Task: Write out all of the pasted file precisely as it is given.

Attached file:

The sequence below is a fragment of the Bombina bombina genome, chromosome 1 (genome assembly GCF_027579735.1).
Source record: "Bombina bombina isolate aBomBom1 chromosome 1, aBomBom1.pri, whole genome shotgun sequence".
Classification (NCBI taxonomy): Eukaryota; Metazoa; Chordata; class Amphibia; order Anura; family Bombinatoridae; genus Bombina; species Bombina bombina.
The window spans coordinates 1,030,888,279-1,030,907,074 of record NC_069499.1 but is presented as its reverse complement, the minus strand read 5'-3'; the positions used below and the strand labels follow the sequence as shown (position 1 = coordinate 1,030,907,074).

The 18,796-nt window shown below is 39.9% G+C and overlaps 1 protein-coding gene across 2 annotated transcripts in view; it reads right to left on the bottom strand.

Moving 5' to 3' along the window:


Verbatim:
The sequence below is a fragment of the Bombina bombina genome, chromosome 1 (genome assembly GCF_027579735.1).
Source record: "Bombina bombina isolate aBomBom1 chromosome 1, aBomBom1.pri, whole genome shotgun sequence".
Classification (NCBI taxonomy): Eukaryota; Metazoa; Chordata; class Amphibia; order Anura; family Bombinatoridae; genus Bombina; species Bombina bombina.
The window spans coordinates 1,030,888,279-1,030,907,074 of record NC_069499.1 but is presented as its reverse complement, the minus strand read 5'-3'; the positions used below and the strand labels follow the sequence as shown (position 1 = coordinate 1,030,907,074).

The 18,796-nt window shown below is 39.9% G+C and overlaps 1 protein-coding gene across 2 annotated transcripts in view; it reads right to left on the bottom strand.

Moving 5' to 3' along the window: